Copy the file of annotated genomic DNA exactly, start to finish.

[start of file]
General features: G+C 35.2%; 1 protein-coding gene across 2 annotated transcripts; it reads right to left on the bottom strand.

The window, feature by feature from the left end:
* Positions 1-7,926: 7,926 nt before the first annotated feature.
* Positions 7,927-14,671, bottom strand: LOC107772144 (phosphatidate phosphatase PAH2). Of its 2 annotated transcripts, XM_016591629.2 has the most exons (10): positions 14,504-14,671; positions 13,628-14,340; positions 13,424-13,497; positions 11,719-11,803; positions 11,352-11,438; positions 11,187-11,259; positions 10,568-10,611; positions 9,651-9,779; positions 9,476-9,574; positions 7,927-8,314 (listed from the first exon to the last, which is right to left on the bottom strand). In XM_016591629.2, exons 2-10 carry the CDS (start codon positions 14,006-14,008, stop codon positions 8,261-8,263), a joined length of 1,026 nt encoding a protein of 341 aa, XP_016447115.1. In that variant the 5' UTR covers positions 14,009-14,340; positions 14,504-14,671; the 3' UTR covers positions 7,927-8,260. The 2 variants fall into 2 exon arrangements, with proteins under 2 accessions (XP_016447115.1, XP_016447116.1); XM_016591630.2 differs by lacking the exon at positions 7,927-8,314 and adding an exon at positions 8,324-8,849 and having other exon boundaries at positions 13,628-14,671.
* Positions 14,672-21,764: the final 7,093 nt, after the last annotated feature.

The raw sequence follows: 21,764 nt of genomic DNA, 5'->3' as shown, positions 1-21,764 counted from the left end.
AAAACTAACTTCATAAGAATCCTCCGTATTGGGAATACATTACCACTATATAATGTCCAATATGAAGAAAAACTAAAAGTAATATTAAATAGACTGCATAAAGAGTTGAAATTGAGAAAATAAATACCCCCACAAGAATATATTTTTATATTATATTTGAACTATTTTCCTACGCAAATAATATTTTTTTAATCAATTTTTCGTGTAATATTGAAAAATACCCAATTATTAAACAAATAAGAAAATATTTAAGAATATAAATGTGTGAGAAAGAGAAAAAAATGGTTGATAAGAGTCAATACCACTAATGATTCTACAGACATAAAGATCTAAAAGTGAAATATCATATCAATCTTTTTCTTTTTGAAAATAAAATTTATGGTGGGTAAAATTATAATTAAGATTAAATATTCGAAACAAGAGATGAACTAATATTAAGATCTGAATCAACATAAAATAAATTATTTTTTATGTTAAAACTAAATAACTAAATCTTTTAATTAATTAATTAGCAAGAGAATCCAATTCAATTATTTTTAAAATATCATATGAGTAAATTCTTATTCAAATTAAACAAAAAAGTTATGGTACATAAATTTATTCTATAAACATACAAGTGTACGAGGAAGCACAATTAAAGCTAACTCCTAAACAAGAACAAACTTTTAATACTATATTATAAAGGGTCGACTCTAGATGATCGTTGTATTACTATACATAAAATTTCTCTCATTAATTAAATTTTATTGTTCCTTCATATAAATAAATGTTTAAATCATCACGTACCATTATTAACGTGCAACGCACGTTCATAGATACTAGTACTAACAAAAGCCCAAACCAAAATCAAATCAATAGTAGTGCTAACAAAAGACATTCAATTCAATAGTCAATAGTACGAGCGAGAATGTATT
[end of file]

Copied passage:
General features: G+C 35.2%; 1 protein-coding gene across 2 annotated transcripts; it reads right to left on the bottom strand.

The window, feature by feature from the left end:
* Positions 1-7,926: 7,926 nt before the first annotated feature.
* Positions 7,927-14,671, bottom strand: LOC107772144 (phosphatidate phosphatase PAH2). Of its 2 annotated transcripts, XM_016591629.2 has the most exons (10): positions 14,504-14,671; positions 13,628-14,340; positions 13,424-13,497; positions 11,719-11,803; positions 11,352-11,438; positions 11,187-11,259; positions 10,568-10,611; positions 9,651-9,779; positions 9,476-9,574; positions 7,927-8,314 (listed from the first exon to the last, which is right to left on the bottom strand). In XM_016591629.2, exons 2-10 carry the CDS (start codon positions 14,006-14,008, stop codon positions 8,261-8,263), a joined length of 1,026 nt encoding a protein of 341 aa, XP_016447115.1. In that variant the 5' UTR covers positions 14,009-14,340; positions 14,504-14,671; the 3' UTR covers positions 7,927-8,260. The 2 variants fall into 2 exon arrangements, with proteins under 2 accessions (XP_016447115.1, XP_016447116.1); XM_016591630.2 differs by lacking the exon at positions 7,927-8,314 and adding an exon at positions 8,324-8,849 and having other exon boundaries at positions 13,628-14,671.
* Positions 14,672-21,764: the final 7,093 nt, after the last annotated feature.

The raw sequence follows: 21,764 nt of genomic DNA, 5'->3' as shown, positions 1-21,764 counted from the left end.
AAAACTAACTTCATAAGAATCCTCCGTATTGGGAATACATTACCACTATATAATGTCCAATATGAAGAAAAACTAAAAGTAATATTAAATAGACTGCATAAAGAGTTGAAATTGAGAAAATAAATACCCCCACAAGAATATATTTTTATATTATATTTGAACTATTTTCCTACGCAAATAATATTTTTTTAATCAATTTTTCGTGTAATATTGAAAAATACCCAATTATTAAACAAATAAGAAAATATTTAAGAATATAAATGTGTGAGAAAGAGAAAAAAATGGTTGATAAGAGTCAATACCACTAATGATTCTACAGACATAAAGATCTAAAAGTGAAATATCATATCAATCTTTTTCTTTTTGAAAATAAAATTTATGGTGGGTAAAATTATAATTAAGATTAAATATTCGAAACAAGAGATGAACTAATATTAAGATCTGAATCAACATAAAATAAATTATTTTTTATGTTAAAACTAAATAACTAAATCTTTTAATTAATTAATTAGCAAGAGAATCCAATTCAATTATTTTTAAAATATCATATGAGTAAATTCTTATTCAAATTAAACAAAAAAGTTATGGTACATAAATTTATTCTATAAACATACAAGTGTACGAGGAAGCACAATTAAAGCTAACTCCTAAACAAGAACAAACTTTTAATACTATATTATAAAGGGTCGACTCTAGATGATCGTTGTATTACTATACATAAAATTTCTCTCATTAATTAAATTTTATTGTTCCTTCATATAAATAAATGTTTAAATCATCACGTACCATTATTAACGTGCAACGCACGTTCATAGATACTAGTACTAACAAAAGCCCAAACCAAAATCAAATCAATAGTAGTGCTAACAAAAGACATTCAATTCAATAGTCAATAGTACGAGCGAGAATGTATT